3. (and this relates to the point I just made about seeking out uncomfortable experiences and challenging yourself.) Do your best to step back so that you can get a different perspective on the situations you are experiencing. This can mean taking time to quietly reflect while going on a walk and/or it can mean discussing a situation with a trusted friend or mentor in order to help process out your experiences. We discussed once in class how we tend to focus on those who we interact with the most (which are also those who happen to be like us the most), but remember it is important to be aware of those we don’t spend time with and to consider why that might be. Especially since student affairs exists to serve all students.

4. It is okay to be protective of your environment, so that you can be yourself, and perhaps more importantly, so that you can have hope. In almost every class, we’ve discussed the interaction between environment and person, and we’ve established that it has a profound impact on how a person makes sense of the world, which in turn has a profound impact on what they contribute to the world. If you don’t create space for hope to exist within the educational environment, it is far too easy…especially these days, to become negative and cynical, which will then impact the work that you do and the learning that occurs for your students. If you don’t believe me about this, consider times when you’ve been around people who are pessimistic about their experience and how easily their negatively caught on and became the thing to do…almost without conscious realization of it. You will pass along such negativity to those coming to you for help if you do not create space for hope.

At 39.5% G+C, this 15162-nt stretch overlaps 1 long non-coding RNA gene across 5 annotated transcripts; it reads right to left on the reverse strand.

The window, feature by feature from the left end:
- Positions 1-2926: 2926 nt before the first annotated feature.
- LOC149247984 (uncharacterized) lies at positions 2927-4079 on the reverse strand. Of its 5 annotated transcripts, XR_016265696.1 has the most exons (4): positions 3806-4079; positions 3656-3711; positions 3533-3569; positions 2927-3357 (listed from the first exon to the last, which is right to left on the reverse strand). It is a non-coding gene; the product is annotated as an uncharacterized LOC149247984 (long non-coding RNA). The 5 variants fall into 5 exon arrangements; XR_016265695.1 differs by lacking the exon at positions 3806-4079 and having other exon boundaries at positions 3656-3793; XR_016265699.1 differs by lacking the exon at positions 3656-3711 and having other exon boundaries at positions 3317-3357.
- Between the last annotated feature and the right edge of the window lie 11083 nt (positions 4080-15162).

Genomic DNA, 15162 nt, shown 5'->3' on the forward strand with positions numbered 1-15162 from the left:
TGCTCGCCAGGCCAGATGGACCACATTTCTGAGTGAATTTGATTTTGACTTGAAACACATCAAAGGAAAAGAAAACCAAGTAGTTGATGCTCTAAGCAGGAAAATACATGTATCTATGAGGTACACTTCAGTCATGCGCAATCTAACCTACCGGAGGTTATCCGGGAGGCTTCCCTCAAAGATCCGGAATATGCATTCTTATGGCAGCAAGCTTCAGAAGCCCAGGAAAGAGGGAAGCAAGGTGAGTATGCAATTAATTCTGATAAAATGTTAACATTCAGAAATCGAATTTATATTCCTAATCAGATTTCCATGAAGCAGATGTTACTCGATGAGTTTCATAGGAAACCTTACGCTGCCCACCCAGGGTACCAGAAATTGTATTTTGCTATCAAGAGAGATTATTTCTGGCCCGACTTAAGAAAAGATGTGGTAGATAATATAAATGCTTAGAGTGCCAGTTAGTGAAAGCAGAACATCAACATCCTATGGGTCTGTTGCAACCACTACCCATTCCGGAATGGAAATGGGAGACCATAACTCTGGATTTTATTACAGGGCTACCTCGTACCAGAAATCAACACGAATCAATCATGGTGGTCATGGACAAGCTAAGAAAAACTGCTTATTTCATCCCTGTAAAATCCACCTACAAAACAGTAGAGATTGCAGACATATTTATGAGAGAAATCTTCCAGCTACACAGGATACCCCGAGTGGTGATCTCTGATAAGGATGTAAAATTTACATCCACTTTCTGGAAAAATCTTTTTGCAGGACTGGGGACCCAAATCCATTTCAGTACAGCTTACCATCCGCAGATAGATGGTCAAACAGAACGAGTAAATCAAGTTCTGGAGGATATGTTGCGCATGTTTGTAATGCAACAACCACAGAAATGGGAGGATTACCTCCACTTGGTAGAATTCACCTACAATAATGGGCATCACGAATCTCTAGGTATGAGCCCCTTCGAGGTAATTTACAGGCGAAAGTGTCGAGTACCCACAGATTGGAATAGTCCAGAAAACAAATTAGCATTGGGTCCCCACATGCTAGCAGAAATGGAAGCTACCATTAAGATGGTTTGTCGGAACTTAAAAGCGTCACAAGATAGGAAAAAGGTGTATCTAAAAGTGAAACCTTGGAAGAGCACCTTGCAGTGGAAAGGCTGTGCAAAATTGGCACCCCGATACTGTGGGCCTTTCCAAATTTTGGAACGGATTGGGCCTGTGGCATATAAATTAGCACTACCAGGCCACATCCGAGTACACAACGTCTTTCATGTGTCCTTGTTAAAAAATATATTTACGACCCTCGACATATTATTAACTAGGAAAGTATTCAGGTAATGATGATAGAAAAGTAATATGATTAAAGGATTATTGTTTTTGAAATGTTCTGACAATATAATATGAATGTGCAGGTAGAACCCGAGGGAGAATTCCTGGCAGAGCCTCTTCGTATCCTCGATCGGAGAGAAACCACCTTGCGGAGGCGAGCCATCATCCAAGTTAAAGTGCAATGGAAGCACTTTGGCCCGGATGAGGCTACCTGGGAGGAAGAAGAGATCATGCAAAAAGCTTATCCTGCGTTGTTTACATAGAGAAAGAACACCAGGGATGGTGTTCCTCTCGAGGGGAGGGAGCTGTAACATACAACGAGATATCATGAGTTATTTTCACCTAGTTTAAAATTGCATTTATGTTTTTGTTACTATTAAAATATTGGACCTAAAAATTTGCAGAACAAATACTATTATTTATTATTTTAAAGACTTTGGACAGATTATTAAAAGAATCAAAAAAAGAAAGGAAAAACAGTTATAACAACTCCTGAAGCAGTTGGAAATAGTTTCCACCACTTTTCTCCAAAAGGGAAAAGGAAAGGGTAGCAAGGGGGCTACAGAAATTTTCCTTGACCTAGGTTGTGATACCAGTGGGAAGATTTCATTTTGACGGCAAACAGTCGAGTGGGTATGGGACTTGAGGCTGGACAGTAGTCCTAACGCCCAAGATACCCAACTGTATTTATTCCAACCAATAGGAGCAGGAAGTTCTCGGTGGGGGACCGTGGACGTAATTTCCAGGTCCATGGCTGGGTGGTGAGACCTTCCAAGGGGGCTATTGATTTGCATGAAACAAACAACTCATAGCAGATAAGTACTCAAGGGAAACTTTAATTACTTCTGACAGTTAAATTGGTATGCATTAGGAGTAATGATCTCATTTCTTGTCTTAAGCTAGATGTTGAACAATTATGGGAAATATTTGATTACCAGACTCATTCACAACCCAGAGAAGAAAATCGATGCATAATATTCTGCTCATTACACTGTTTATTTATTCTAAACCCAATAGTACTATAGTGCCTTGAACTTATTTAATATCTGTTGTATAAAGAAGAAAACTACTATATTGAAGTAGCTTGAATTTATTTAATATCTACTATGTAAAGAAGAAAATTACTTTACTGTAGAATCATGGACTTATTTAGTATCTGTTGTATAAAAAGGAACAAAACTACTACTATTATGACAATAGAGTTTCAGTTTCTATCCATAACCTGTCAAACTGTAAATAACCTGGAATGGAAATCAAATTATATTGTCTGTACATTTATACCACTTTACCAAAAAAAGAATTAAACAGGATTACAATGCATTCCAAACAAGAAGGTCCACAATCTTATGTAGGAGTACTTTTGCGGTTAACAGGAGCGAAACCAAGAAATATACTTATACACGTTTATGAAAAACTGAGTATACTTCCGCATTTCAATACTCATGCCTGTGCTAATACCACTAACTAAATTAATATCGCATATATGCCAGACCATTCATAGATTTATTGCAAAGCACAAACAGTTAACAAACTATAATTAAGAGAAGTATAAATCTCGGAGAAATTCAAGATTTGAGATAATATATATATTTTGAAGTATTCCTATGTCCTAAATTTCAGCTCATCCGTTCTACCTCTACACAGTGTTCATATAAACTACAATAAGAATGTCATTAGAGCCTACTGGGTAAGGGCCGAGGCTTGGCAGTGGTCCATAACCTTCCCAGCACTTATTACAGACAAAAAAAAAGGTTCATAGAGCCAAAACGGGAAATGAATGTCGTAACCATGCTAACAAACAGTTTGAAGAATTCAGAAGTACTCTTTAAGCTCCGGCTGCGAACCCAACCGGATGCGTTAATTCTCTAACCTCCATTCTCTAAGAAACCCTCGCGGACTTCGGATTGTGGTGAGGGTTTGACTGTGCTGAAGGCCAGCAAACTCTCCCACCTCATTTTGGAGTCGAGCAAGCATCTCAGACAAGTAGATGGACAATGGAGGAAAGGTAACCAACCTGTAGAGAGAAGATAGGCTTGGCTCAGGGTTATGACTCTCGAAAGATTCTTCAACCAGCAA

5. (and perhaps most important) Show love to everyone around you. I know that you are all capable of doing so, because you have shown it to me (especially this semester as I’ve been doing my research 🙂 ). Doing so, won’t always be easy either (again, sort of like this semester), but it has the ability to transform the world into a kindeunconditional_lover place, and I know this because it has transformed me.

During your program interview days, I remember sitting in the academic discussion, and one of you asking me to share what I’ve learned from the students since I had just finished talking about how learning goes both ways. At the time, I had a lot of thoughts in my head, and stumbled through my answer—the student came to WIU, so I must have done something right.  🙂  Now, that you all are about to graduate, the answer to that questions seems so clear. I’ve continually learned how to love more unconditionally, and for that, I am ever grateful. You’ve helped transform me into a stronger person, and I thank you for that because I’ve needed that strength this semester. One of my mentors, Marcia Baxter Magolda, once told me to never underestimate the students, and I sincerely believe that and encourage you all to hold onto it. All students have something to contribute, and it is amazing and beautiful to acknowledge and an honor to be a part of that.

So, in conclusion, I will leave you with two quotes. First, a Christopher Robin to Winnie the Pooh quote (seems sort of fitting at a graduate level graduation):